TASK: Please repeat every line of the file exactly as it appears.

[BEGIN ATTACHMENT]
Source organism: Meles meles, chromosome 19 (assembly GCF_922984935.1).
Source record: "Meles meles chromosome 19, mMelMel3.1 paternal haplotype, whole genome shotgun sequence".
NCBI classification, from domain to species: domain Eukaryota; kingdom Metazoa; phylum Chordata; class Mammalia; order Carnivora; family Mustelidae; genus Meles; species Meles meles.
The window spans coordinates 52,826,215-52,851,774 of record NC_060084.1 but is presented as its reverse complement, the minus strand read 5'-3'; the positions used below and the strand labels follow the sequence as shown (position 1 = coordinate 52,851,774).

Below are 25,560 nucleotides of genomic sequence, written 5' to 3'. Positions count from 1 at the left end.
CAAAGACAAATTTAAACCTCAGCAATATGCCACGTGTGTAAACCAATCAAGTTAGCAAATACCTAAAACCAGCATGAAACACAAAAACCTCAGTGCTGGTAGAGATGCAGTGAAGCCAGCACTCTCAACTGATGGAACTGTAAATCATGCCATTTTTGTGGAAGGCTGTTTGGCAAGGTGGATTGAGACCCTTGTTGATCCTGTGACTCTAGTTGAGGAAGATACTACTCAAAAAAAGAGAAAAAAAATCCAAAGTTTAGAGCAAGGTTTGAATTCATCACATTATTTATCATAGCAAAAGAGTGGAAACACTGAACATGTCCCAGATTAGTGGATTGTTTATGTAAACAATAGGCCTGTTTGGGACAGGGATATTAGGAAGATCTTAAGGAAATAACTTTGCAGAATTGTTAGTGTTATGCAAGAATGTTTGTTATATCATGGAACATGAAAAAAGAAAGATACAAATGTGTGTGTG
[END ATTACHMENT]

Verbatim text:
Source organism: Meles meles, chromosome 19 (assembly GCF_922984935.1).
Source record: "Meles meles chromosome 19, mMelMel3.1 paternal haplotype, whole genome shotgun sequence".
NCBI classification, from domain to species: domain Eukaryota; kingdom Metazoa; phylum Chordata; class Mammalia; order Carnivora; family Mustelidae; genus Meles; species Meles meles.
The window spans coordinates 52,826,215-52,851,774 of record NC_060084.1 but is presented as its reverse complement, the minus strand read 5'-3'; the positions used below and the strand labels follow the sequence as shown (position 1 = coordinate 52,851,774).

Below are 25,560 nucleotides of genomic sequence, written 5' to 3'. Positions count from 1 at the left end.
CAAAGACAAATTTAAACCTCAGCAATATGCCACGTGTGTAAACCAATCAAGTTAGCAAATACCTAAAACCAGCATGAAACACAAAAACCTCAGTGCTGGTAGAGATGCAGTGAAGCCAGCACTCTCAACTGATGGAACTGTAAATCATGCCATTTTTGTGGAAGGCTGTTTGGCAAGGTGGATTGAGACCCTTGTTGATCCTGTGACTCTAGTTGAGGAAGATACTACTCAAAAAAAGAGAAAAAAAATCCAAAGTTTAGAGCAAGGTTTGAATTCATCACATTATTTATCATAGCAAAAGAGTGGAAACACTGAACATGTCCCAGATTAGTGGATTGTTTATGTAAACAATAGGCCTGTTTGGGACAGGGATATTAGGAAGATCTTAAGGAAATAACTTTGCAGAATTGTTAGTGTTATGCAAGAATGTTTGTTATATCATGGAACATGAAAAAAGAAAGATACAAATGTGTGTGTG